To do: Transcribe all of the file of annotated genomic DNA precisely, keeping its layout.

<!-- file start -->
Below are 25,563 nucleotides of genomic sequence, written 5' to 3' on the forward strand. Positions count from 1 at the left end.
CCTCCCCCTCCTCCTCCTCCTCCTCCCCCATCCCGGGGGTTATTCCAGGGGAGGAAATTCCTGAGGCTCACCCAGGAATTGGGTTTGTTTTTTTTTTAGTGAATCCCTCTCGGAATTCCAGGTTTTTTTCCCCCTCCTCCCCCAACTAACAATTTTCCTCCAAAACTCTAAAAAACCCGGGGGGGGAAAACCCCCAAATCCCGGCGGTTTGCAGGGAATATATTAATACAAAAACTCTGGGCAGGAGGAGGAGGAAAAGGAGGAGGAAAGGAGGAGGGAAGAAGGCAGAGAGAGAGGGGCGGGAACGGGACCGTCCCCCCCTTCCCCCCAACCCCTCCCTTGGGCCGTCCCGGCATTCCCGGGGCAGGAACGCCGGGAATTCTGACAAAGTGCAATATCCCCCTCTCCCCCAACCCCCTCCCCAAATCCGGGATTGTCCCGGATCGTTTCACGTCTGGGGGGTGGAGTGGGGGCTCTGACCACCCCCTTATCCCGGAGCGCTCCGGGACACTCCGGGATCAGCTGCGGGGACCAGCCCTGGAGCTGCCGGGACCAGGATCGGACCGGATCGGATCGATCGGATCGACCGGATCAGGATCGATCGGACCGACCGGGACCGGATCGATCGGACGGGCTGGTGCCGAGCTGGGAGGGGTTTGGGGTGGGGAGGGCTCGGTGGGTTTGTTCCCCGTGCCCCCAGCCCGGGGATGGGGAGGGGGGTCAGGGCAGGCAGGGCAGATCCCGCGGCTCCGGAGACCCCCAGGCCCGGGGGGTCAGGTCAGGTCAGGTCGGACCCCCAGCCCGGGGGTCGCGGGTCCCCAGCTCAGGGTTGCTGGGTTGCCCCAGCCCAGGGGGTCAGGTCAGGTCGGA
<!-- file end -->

Below are 25,563 nucleotides of genomic sequence, written 5' to 3' on the forward strand. Positions count from 1 at the left end.
CCTCCCCCTCCTCCTCCTCCTCCTCCCCCATCCCGGGGGTTATTCCAGGGGAGGAAATTCCTGAGGCTCACCCAGGAATTGGGTTTGTTTTTTTTTTAGTGAATCCCTCTCGGAATTCCAGGTTTTTTTCCCCCTCCTCCCCCAACTAACAATTTTCCTCCAAAACTCTAAAAAACCCGGGGGGGGAAAACCCCCAAATCCCGGCGGTTTGCAGGGAATATATTAATACAAAAACTCTGGGCAGGAGGAGGAGGAAAAGGAGGAGGAAAGGAGGAGGGAAGAAGGCAGAGAGAGAGGGGCGGGAACGGGACCGTCCCCCCCTTCCCCCCAACCCCTCCCTTGGGCCGTCCCGGCATTCCCGGGGCAGGAACGCCGGGAATTCTGACAAAGTGCAATATCCCCCTCTCCCCCAACCCCCTCCCCAAATCCGGGATTGTCCCGGATCGTTTCACGTCTGGGGGGTGGAGTGGGGGCTCTGACCACCCCCTTATCCCGGAGCGCTCCGGGACACTCCGGGATCAGCTGCGGGGACCAGCCCTGGAGCTGCCGGGACCAGGATCGGACCGGATCGGATCGATCGGATCGACCGGATCAGGATCGATCGGACCGACCGGGACCGGATCGATCGGACGGGCTGGTGCCGAGCTGGGAGGGGTTTGGGGTGGGGAGGGCTCGGTGGGTTTGTTCCCCGTGCCCCCAGCCCGGGGATGGGGAGGGGGGTCAGGGCAGGCAGGGCAGATCCCGCGGCTCCGGAGACCCCCAGGCCCGGGGGGTCAGGTCAGGTCAGGTCGGACCCCCAGCCCGGGGGTCGCGGGTCCCCAGCTCAGGGTTGCTGGGTTGCCCCAGCCCAGGGGGTCAGGTCAGGTCGGA